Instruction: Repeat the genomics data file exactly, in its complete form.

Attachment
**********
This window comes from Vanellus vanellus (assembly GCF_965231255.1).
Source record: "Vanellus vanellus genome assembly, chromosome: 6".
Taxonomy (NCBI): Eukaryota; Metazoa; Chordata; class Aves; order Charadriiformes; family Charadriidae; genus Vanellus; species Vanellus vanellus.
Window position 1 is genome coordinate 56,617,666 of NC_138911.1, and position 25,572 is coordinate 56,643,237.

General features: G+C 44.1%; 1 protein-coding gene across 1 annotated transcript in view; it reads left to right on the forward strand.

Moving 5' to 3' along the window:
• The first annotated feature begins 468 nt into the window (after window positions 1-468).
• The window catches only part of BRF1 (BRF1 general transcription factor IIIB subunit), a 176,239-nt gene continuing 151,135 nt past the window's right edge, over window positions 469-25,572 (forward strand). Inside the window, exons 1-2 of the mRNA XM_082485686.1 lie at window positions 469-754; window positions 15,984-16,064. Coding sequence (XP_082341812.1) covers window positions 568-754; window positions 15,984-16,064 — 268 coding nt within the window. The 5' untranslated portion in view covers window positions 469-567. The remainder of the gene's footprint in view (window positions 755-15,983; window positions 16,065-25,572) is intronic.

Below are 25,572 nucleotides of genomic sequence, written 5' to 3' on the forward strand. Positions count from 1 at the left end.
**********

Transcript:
This window comes from Vanellus vanellus (assembly GCF_965231255.1).
Source record: "Vanellus vanellus genome assembly, chromosome: 6".
Taxonomy (NCBI): Eukaryota; Metazoa; Chordata; class Aves; order Charadriiformes; family Charadriidae; genus Vanellus; species Vanellus vanellus.
Window position 1 is genome coordinate 56,617,666 of NC_138911.1, and position 25,572 is coordinate 56,643,237.

General features: G+C 44.1%; 1 protein-coding gene across 1 annotated transcript in view; it reads left to right on the forward strand.

Moving 5' to 3' along the window:
• The first annotated feature begins 468 nt into the window (after window positions 1-468).
• The window catches only part of BRF1 (BRF1 general transcription factor IIIB subunit), a 176,239-nt gene continuing 151,135 nt past the window's right edge, over window positions 469-25,572 (forward strand). Inside the window, exons 1-2 of the mRNA XM_082485686.1 lie at window positions 469-754; window positions 15,984-16,064. Coding sequence (XP_082341812.1) covers window positions 568-754; window positions 15,984-16,064 — 268 coding nt within the window. The 5' untranslated portion in view covers window positions 469-567. The remainder of the gene's footprint in view (window positions 755-15,983; window positions 16,065-25,572) is intronic.

Below are 25,572 nucleotides of genomic sequence, written 5' to 3' on the forward strand. Positions count from 1 at the left end.